We left the firehouse and rucked over to a local school or something. I can’t for the life of me remember where we actually went but I just remember the place was large and it had shade. It was there that we switched team leaders and I became the team leader for the next 5 or 6 hours. When we left it was back to Seattle… finally time to cross that bridge and head home(ish.) It was on the trek back to Seattle that we lost our second teammate but this time due to medical reasons. We were in the process of trading 500 flutter kicks for a bucket of chicken when our teammate began suffering heat exhaustion. The Cadre took a great amount of care in dealing with this situation and eventually the medics were called to take him away. I hear he’s currently training for another GORUCK Heavy event and I’m sure he’ll crush it. This one’s for you brother.
After the medics left we spent a solid 20 minutes talking about what we could have possibly done to avoid this situation. Any signs we could have looked for or anything at all we could have done. This was a great moment and I feel like we really took an interest in each others’ health from this point forward. It was a sign that we weren’t invincible and that we really needed to watch our vitals. When we finished talking we left the path and continued our movement back to Seattle.
When we reached Seattle it was onward to a park by the I-90 bridge for our last water immersion. By the time we had reached that park even I had lost my smile…
… but only momentarily.
Each step on the way back felt like hell but I knew I had to push through. There was no quitting at the 25 hour mark and I did my best to keep the pace in the front. The picture of me looking pissed off was when we were getting to the water and this beautiful shot was when we were about halfway from I-90 to the big wheel (our ending point.) The end of every GORUCK Challenge I’ve done is always exciting, but the end of GORUCK Heavy was a lot more than that. There was relief, awe, wonder, and happiness. This is truly one of the best moments I’ve experienced in an event before. I wasn’t only excited to receive my patch but I was excited to get my phone back and call my wife… to tell her I had finished.
I hope to do another event with Cadre John in the future. He really puts his heart into planning these things and it shows. Thank you brother for making the trip to Seattle and giving us the event of a lifetime.
Most GORUCK events have shadows. Shadows are the people who follow along and don’t interact with the team. Generally they’re there for photography purposes but sometimes they just want to watch. Our shadows went far above and beyond what I’ve ever seen happen before. The temperature reached 90 degrees during the event and there was some serious humidity. Cadre John had tasked the shadows with water detail and any time someone was almost out of water he’d call them up and they’d drive some over. Without them I’m sure we would have had more people dropped due to heat exhaustion.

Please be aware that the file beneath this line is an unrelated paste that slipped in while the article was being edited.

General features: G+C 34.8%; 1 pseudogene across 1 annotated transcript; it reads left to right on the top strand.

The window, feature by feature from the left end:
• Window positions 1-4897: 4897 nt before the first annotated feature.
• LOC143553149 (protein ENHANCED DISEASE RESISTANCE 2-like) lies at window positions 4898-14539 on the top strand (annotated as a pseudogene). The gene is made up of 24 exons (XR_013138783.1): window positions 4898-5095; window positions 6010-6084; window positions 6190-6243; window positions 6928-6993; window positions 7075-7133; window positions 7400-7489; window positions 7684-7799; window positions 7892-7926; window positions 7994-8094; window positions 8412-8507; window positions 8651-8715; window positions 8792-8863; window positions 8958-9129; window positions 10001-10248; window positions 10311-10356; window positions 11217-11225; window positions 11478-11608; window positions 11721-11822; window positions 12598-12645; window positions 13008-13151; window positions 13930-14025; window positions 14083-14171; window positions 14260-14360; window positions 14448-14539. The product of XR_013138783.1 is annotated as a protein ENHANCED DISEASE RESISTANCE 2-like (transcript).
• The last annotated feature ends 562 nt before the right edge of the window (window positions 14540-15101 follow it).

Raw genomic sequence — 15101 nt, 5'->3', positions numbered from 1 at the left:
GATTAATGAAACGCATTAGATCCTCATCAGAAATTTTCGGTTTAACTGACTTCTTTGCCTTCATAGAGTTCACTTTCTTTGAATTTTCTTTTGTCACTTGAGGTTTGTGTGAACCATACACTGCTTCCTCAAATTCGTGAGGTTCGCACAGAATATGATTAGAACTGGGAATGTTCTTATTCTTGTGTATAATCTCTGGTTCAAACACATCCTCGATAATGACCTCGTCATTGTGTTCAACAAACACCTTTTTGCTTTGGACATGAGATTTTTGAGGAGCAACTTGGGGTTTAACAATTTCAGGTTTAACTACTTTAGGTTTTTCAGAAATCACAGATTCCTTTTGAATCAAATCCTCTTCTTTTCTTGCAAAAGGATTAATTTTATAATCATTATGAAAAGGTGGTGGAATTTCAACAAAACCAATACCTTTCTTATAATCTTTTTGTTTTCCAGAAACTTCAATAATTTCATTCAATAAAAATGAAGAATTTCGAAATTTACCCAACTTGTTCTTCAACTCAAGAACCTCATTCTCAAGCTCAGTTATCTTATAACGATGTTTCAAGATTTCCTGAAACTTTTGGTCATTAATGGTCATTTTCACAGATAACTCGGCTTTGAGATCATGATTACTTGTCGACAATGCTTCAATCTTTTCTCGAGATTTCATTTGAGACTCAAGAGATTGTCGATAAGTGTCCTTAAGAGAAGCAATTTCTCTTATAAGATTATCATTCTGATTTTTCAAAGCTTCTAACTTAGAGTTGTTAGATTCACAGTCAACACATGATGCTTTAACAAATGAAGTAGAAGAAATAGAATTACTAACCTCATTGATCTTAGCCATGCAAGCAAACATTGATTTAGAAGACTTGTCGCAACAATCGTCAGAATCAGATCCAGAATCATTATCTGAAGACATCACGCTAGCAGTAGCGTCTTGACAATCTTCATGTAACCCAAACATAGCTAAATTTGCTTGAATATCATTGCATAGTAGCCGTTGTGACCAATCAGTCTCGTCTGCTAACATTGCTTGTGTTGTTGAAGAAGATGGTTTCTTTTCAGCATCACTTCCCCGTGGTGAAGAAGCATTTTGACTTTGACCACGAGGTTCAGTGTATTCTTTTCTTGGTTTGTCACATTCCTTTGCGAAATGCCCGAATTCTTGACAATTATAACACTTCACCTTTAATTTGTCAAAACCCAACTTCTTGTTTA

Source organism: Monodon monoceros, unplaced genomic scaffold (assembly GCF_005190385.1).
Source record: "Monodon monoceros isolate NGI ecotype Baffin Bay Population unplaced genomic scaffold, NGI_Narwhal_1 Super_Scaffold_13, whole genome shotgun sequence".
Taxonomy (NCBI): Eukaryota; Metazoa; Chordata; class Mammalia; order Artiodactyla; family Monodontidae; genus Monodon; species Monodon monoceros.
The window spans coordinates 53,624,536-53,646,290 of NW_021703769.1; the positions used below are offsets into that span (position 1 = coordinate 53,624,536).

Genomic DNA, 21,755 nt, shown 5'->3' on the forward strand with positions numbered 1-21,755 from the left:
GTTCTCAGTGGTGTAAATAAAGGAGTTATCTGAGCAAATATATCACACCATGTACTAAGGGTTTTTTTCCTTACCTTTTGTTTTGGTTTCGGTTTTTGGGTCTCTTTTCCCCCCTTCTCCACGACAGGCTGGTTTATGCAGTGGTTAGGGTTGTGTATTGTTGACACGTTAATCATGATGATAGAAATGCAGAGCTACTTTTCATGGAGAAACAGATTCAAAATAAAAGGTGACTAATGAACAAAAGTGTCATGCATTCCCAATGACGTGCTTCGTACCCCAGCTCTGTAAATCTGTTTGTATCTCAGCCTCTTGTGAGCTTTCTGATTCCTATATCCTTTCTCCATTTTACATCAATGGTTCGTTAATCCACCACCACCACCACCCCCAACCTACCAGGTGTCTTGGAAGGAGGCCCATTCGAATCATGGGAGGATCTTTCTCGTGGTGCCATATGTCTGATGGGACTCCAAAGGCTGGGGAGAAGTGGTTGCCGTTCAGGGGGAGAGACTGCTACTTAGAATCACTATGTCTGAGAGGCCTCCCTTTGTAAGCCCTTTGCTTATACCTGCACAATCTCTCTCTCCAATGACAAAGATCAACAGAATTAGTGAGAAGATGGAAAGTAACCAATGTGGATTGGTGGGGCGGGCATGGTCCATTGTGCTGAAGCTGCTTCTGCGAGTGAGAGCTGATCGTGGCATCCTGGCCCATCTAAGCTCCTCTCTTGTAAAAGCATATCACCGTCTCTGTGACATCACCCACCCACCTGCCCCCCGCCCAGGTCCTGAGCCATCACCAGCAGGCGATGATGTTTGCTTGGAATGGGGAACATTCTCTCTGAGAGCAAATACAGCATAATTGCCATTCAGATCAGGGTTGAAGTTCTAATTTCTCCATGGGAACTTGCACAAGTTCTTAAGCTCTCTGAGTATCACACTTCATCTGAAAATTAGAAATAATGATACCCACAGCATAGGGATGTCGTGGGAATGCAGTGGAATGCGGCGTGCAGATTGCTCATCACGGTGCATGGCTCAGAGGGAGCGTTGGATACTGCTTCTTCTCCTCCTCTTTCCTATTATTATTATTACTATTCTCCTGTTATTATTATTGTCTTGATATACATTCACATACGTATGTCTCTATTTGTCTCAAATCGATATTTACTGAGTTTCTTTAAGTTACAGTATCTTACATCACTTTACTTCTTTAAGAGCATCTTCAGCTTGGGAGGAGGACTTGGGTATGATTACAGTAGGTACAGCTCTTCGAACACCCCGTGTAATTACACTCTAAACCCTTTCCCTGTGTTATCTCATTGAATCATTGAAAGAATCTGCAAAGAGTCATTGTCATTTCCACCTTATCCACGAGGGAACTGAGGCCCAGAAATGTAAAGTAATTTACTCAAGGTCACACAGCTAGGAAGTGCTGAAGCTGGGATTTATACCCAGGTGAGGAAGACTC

I was shocked at how quickly my body recovered from this experience. At the end of the Heavy I could hardly walk without a limp in my left leg. My left knee was killing me and both my feet were in bad shape. I took three days off from the gym and on the fourth day went back and cycled for an hour and fifteen minutes. The following day I went for a fifty minute run (averaging just under nine minute miles) and felt great. The recovery time was essentially three days… which was unbelievable to me. I thought for sure it would be longer but am glad it was not.
I would, again, like to give a big thank you to Big Daddy for coming out and putting this event on for us. I would like to thank all of the Shadows who kept us warm, hydrated, and alive. In addition I’d like to thank them for taking thousands of pictures. I’d like to thank my TRVLSQD family for doing this event and running all of the awesome training sessions that led up to it. Without them I’d have been a lot less prepared for the 26 hours. I’d like to thank GORUCK for continuing to bring events out to the Pacific Northwest. I know we’re not the closest destination but I’m glad you make a point to throw some events our way. Finally I’d like to thank my wife for letting me sign up for this stuff… without her support it would be a lot more difficult to head out to these events.
Man I read this and I’m filled with a lot of emotions. I tear up thinking about the strength and heart you all showed in finishing and how you all seemed to care for one another. I’m looking forward to my first challenge in September.